“There’s nothing to do after school, and we want more activities to do. Especially soccer,” explained a teenage boy. 

It was a cloudless Monday in chilly February with the sunshine filtering into a room accompanied by sounds of children playing outside. Six teenage boys sat in a neat circle on beige plastic chairs, some leaning back or with their legs crossed – wearing serious expressions occasionally punctuated by a shy smile. They had just finished the second day of SEED’s five-day psychosocial support (PSS) group focused on mental health and resilience, which is provided under the program funded by the US State Department Bureau of Population, Refugees, and Migration (PRM). The boys were eager to share their thoughts on camp life and experiences with SEED’s PSS programs.

“We sometimes hangout in the field but there’s too much trash and rocks to play.” The boys nodded in agreement and pointed out the windows at the overgrown field lying behind the newly-established SEED community center in Bersive I, a camp in the Kurdistan Region of Iraq. “We’d like to make new friends from other sectors in the camp, but it’s not easy to meet them. It’s good that we have activities like this,” another boy said.

SEED’s PSS activities are run through community centers open five days a week for women, men, girls, and boys. These activities offer a valuable safe space for young and old alike to gather and build stronger social support networks. Though most of the children and youth attend school, the school days typically only last a half day with students attending either morning or afternoon classes. The only extra-curricular activities for youth are typically limited to the NGOs operating in the camp, and the supply of activities are often dwarfed by demand.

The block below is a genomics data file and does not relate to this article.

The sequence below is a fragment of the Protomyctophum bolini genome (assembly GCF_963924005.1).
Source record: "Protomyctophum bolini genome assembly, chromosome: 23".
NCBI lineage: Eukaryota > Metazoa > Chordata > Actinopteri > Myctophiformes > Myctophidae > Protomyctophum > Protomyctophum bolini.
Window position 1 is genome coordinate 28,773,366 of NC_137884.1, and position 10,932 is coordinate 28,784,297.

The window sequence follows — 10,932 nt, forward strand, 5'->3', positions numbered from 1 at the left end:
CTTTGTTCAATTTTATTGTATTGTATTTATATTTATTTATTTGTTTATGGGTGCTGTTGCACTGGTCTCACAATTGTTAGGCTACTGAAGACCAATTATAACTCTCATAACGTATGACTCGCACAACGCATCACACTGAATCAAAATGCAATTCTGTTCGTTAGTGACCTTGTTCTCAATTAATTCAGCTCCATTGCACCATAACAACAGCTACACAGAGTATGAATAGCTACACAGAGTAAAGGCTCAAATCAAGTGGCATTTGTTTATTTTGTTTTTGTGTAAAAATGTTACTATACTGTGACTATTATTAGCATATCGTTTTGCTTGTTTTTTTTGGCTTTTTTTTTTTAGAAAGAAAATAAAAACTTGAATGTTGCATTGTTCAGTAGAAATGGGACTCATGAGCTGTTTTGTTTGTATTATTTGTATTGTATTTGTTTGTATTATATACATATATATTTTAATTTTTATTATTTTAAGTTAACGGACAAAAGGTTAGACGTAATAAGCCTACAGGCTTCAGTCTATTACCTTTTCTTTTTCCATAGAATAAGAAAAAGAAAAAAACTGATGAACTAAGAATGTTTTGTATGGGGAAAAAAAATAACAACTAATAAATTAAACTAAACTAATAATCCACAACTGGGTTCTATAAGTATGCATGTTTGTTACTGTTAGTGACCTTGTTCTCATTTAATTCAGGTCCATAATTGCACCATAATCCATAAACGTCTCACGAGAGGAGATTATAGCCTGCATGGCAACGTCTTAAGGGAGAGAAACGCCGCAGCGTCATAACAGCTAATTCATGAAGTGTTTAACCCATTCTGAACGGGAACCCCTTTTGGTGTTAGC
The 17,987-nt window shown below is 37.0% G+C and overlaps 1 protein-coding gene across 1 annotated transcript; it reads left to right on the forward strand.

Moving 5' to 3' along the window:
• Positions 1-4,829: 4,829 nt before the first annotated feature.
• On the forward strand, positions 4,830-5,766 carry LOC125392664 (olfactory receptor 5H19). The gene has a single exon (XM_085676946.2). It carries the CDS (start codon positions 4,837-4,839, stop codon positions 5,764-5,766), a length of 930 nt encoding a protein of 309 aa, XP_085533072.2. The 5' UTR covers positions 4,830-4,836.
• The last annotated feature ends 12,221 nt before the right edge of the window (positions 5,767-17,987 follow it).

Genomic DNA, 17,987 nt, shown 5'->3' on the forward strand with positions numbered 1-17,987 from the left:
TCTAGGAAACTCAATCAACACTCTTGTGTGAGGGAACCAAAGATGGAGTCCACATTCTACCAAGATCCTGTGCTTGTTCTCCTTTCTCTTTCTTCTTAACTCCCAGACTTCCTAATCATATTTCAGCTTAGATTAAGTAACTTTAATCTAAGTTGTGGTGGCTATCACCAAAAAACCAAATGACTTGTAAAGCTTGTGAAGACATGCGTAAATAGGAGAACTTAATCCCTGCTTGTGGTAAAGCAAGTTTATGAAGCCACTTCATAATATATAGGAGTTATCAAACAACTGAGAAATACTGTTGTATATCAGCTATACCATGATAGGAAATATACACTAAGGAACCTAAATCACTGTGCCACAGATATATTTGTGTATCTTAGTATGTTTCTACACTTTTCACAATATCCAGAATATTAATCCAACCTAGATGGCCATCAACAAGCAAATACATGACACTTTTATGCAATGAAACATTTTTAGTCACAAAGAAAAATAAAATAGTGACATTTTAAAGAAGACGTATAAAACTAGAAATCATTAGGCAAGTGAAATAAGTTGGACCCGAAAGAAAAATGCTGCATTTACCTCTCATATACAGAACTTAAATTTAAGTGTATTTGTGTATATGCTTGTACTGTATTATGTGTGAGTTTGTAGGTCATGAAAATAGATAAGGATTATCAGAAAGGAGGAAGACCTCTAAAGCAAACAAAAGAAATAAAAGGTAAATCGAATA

SEED’s PSS activities, such as this group, are facilitated by a mixture of SEED staff, including psychologists, case managers, and community mobilizers, who act as a bridge to the community. Our goal is resilient individuals with the skills and the social support networks to deal with adversity and our PSS activities supports individuals’ recovery through strengthened emotional well-being, social connectedness, and coping skills. 

As the conversation continued, the SEED case manager and community mobilizer running the group asked whether the boys had men in their lives they trusted and could rely on for support. Some of the boys nodded their heads saying that they had their brothers or fathers. One of the boys who had been sitting quietly with hands folded in his lap responded: “My father is no longer alive. It’s helpful and comforting to have men [like SEED staff] to talk to about life and learn from,” he said.

A few seconds of silence followed with nods of acknowledgment and empathy from the group. At the core of SEED’s PSS, are moments such as this, when the hours of relationship-building, conversations, and learning allow a moment of vulnerability, openness, and healing. The moment passed, the conversation came to an end, and the boys posed for the obligatory group photo before walking away laughing and chatting back to their homes, canvas tents in a displacement camp.

SEED remains continually committed to providing meaningful activities and the space where communities can gather to learn from and support each other.

Due to COVID 19 restrictions our in-person activities are currently paused, but we will be bringing you more stories of how we’ve adapted to working under COVID 19 and continuing our support to vulnerable communities. 

This work was supported by our PRM program.